Buffy the Vampire Slayer (1992) Review

Spoiler-free so you can read before you watch

Buffy the Vampire Slayer (1992) Review

Horrorific content by TE Simmons on May 06th, 2021 | Movie Review | Comedy, Vampire, Campy, Teen

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It’s about a high school girl who has been chosen to stand against all the demons and vampires prowling about the world seeking the ruin of souls.

Buffy the Vampire Slayer was written by Joss Whedon (who also penned The Cabin in the Woods) and directed by Fran Rubel Kuzui (director of Tokyo Pop). It stars Kristy Swanson (who also appeared in Flowers in the Attic) as Buffy, Donald Sutherland (from Virus), Paul Reubens (of Pee-wee’s Big Adventure), Stephen Root (Monkey Shines), the late Rutger Hauer (The Hitcher), the late Luke Perry (tv’s Beverly Hills 90210), Hilary Swank (The Reaping), and David Arquette (Eight Legged Freaks).

Will this superficial Valley Girl realize her true destiny as a “slayer?”

Buffy the Vampire Slayer Review

When Reverend Dietrich Bonhoeffer and his fiancée left the safety of New York harbor to return to his Nazi Germany, he knew it was a risky venture. Indeed, it cost him his life. The Gestapo hanged him, nude, in April of 1945, just as American tanks rolled into Berlin. Bonhoeffer had claimed, “We are not to simply bandage the wounds of victims beneath the wheels of injustice, we are to drive a spoke into the wheel itself.” His destiny was to be a warrior against evil.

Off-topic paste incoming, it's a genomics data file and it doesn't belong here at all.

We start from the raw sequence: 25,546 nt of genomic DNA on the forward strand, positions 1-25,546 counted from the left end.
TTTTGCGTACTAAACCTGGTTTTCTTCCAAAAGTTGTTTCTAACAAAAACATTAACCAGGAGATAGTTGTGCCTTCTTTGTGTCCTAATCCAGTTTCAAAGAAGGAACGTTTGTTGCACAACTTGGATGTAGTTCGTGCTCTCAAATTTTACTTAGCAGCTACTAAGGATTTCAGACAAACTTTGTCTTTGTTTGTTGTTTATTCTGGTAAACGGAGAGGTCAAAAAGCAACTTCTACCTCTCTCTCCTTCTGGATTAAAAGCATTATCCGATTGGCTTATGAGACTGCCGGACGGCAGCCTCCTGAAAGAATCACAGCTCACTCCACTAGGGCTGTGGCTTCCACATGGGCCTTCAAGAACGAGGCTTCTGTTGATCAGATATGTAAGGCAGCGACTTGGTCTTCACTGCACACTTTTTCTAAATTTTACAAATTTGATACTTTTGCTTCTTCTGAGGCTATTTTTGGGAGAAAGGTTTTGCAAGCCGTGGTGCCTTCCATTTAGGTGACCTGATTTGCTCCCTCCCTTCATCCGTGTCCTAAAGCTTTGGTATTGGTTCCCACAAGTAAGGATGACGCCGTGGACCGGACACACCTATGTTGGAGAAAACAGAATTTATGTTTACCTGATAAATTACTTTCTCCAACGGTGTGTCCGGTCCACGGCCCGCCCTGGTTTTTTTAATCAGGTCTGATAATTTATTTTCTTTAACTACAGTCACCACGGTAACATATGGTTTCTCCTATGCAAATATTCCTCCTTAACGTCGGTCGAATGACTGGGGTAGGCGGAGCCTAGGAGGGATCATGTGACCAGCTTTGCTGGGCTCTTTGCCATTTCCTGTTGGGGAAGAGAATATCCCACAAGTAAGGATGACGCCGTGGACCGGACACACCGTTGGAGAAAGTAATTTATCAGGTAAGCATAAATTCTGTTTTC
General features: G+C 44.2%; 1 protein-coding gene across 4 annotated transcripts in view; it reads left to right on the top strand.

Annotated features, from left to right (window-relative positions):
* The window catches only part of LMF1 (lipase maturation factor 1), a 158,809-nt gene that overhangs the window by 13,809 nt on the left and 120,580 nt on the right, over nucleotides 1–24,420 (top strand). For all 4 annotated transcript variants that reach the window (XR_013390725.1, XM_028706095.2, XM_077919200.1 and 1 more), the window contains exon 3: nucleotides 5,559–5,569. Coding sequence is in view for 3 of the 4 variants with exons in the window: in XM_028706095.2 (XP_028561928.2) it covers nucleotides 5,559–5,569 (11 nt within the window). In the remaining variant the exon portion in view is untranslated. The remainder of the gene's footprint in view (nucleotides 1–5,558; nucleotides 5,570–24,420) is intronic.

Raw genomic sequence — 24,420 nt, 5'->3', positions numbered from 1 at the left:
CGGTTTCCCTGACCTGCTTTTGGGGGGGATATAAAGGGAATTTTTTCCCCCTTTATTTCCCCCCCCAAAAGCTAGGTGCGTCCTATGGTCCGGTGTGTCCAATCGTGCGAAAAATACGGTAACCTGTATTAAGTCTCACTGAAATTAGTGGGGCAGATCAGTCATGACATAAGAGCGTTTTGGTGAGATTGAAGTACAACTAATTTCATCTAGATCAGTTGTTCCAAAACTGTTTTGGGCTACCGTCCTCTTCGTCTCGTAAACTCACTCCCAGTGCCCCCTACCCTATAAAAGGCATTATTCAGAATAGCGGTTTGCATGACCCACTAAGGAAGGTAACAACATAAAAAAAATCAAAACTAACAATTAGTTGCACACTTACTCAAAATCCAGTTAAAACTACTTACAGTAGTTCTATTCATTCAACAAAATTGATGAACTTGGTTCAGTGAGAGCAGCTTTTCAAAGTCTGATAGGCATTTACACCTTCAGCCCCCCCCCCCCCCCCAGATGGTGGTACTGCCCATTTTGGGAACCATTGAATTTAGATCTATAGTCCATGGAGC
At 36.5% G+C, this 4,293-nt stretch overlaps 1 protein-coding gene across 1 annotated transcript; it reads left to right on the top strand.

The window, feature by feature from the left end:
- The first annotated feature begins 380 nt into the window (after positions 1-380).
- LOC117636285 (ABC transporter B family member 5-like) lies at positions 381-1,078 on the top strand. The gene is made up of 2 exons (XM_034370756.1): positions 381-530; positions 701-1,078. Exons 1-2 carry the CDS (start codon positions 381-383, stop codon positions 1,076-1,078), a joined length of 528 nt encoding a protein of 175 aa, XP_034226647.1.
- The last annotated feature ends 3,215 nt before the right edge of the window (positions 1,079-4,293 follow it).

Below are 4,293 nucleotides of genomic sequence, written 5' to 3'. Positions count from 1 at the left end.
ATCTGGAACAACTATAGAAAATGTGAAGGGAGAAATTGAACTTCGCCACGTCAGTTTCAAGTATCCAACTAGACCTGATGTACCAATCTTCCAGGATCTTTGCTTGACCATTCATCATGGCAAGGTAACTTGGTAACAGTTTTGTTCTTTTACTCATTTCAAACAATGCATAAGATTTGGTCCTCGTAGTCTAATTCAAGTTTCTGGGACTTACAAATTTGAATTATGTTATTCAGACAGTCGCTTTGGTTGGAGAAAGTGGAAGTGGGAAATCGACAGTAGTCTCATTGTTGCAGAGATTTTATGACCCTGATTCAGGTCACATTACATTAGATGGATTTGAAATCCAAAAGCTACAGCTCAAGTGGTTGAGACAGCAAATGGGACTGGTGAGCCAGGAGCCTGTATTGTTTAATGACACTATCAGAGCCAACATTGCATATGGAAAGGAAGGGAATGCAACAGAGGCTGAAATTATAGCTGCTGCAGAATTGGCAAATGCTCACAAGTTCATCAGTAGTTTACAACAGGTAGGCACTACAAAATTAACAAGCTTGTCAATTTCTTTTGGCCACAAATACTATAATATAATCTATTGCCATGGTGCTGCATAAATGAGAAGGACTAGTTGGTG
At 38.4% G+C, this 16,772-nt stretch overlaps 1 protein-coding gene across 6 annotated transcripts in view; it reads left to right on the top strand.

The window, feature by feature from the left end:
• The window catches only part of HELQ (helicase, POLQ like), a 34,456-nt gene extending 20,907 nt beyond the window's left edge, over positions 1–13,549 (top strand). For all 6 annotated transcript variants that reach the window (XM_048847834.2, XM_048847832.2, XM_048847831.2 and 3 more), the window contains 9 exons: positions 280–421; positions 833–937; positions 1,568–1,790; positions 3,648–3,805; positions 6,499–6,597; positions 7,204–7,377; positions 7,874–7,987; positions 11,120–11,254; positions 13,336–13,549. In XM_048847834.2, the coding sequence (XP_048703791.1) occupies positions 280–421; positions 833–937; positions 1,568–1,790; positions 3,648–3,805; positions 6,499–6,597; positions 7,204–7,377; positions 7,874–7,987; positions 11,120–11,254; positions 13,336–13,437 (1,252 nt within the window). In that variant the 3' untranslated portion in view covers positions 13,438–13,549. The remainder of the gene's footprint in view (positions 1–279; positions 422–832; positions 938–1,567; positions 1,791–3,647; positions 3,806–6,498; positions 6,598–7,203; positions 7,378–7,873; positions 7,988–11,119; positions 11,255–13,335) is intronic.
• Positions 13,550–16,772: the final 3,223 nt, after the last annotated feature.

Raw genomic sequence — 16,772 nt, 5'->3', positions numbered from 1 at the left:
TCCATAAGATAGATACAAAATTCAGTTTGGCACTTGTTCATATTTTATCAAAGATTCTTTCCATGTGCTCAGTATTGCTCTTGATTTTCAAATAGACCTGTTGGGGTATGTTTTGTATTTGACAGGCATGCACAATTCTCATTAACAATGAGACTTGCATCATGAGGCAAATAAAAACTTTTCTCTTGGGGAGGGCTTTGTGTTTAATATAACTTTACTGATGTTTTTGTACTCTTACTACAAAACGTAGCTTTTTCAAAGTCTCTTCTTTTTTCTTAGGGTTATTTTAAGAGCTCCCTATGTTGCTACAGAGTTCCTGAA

Such is the destiny of blonde American cheerleader Buffy Summers, but initially, she has no clue. No moral compass. Only cute outfits.

Anyone venturing into the YA market will have a single piece of advice hammered into them: “Teens respond to stories in which the hero finds a place to belong.” The place might be in the muscular arms of a handsome partner. It might be with the “in” crowd. It might be a reconciliation with parents. But it’s always about belonging.

The same tried and true formula is woven through Buffy the Vampire Slayer, but in singular style. Buffy learns how to belong by discovering who she really is. She is a vampire slayer, one in a long line; a role which has chosen her, rather than the reverse. Her destiny has been pre-mapped. It’s quite a conservative, traditional message. Buffy wields a teleological sword in a very bad-ass sort of way.

She even picks up a skinny-armed boyfriend along the way, though her cadre of stuck-up friends mostly get left behind.

Interestingly, the weakest performance in Buffy is from the film’s most high-profile star, Donald Sutherland, who plays Buffy’s “watcher.” He seems to reconsider and rethink each line as he mutters it. It’s uninspiring and odd. On the other hand, Paul Reubens is totally on fire in the role of Amilyn.

Like Dietrich Bonhoeffer, Buffy Summers locates her destiny, stakes a claim to it (ha!), and pursues it doggedly. But unlike Bonhoeffer, she’s a survivor. Five years later, Joss Whedon reanimated his vampire slayer with Sarah Michelle Gellar in the lead role in a darker, smarter, and markedly less goofy television series which ran for seven seasons – spinning off the underappreciated Angel and a number of Dark Horse comic books.

Worth Watching?

Oh my, yes. It’s your destiny.

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